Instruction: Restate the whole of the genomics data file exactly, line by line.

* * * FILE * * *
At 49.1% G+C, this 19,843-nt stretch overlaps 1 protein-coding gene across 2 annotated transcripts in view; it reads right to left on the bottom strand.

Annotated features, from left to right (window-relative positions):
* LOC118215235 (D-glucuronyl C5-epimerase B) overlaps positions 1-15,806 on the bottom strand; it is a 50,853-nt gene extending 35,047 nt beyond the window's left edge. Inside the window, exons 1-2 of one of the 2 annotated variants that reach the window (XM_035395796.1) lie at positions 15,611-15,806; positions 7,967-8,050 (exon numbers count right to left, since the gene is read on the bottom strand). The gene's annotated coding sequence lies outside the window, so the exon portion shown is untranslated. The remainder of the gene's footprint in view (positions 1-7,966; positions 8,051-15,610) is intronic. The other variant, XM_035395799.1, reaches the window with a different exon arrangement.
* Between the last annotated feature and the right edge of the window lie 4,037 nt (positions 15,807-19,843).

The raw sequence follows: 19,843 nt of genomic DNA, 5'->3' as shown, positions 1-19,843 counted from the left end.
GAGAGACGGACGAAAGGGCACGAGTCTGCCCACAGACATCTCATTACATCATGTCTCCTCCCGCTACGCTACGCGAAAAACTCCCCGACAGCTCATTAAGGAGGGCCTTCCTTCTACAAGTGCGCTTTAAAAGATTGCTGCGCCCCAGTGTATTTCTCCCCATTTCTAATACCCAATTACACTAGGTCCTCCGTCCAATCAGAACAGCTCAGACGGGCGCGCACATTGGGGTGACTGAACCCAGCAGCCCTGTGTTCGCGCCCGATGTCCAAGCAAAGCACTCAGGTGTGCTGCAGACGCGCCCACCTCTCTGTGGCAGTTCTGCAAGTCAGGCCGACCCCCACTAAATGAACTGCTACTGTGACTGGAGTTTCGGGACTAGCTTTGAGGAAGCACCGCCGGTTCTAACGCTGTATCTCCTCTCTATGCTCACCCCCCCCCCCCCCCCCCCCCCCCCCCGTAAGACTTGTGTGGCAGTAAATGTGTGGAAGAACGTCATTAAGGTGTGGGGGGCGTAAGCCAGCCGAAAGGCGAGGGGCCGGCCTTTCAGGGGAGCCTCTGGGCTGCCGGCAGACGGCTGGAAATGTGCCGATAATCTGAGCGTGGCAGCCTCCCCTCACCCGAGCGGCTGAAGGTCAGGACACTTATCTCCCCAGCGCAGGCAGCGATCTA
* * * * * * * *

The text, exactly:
At 49.1% G+C, this 19,843-nt stretch overlaps 1 protein-coding gene across 2 annotated transcripts in view; it reads right to left on the bottom strand.

Annotated features, from left to right (window-relative positions):
* LOC118215235 (D-glucuronyl C5-epimerase B) overlaps positions 1-15,806 on the bottom strand; it is a 50,853-nt gene extending 35,047 nt beyond the window's left edge. Inside the window, exons 1-2 of one of the 2 annotated variants that reach the window (XM_035395796.1) lie at positions 15,611-15,806; positions 7,967-8,050 (exon numbers count right to left, since the gene is read on the bottom strand). The gene's annotated coding sequence lies outside the window, so the exon portion shown is untranslated. The remainder of the gene's footprint in view (positions 1-7,966; positions 8,051-15,610) is intronic. The other variant, XM_035395799.1, reaches the window with a different exon arrangement.
* Between the last annotated feature and the right edge of the window lie 4,037 nt (positions 15,807-19,843).

The raw sequence follows: 19,843 nt of genomic DNA, 5'->3' as shown, positions 1-19,843 counted from the left end.
GAGAGACGGACGAAAGGGCACGAGTCTGCCCACAGACATCTCATTACATCATGTCTCCTCCCGCTACGCTACGCGAAAAACTCCCCGACAGCTCATTAAGGAGGGCCTTCCTTCTACAAGTGCGCTTTAAAAGATTGCTGCGCCCCAGTGTATTTCTCCCCATTTCTAATACCCAATTACACTAGGTCCTCCGTCCAATCAGAACAGCTCAGACGGGCGCGCACATTGGGGTGACTGAACCCAGCAGCCCTGTGTTCGCGCCCGATGTCCAAGCAAAGCACTCAGGTGTGCTGCAGACGCGCCCACCTCTCTGTGGCAGTTCTGCAAGTCAGGCCGACCCCCACTAAATGAACTGCTACTGTGACTGGAGTTTCGGGACTAGCTTTGAGGAAGCACCGCCGGTTCTAACGCTGTATCTCCTCTCTATGCTCACCCCCCCCCCCCCCCCCCCCCCCCCCCGTAAGACTTGTGTGGCAGTAAATGTGTGGAAGAACGTCATTAAGGTGTGGGGGGCGTAAGCCAGCCGAAAGGCGAGGGGCCGGCCTTTCAGGGGAGCCTCTGGGCTGCCGGCAGACGGCTGGAAATGTGCCGATAATCTGAGCGTGGCAGCCTCCCCTCACCCGAGCGGCTGAAGGTCAGGACACTTATCTCCCCAGCGCAGGCAGCGATCTA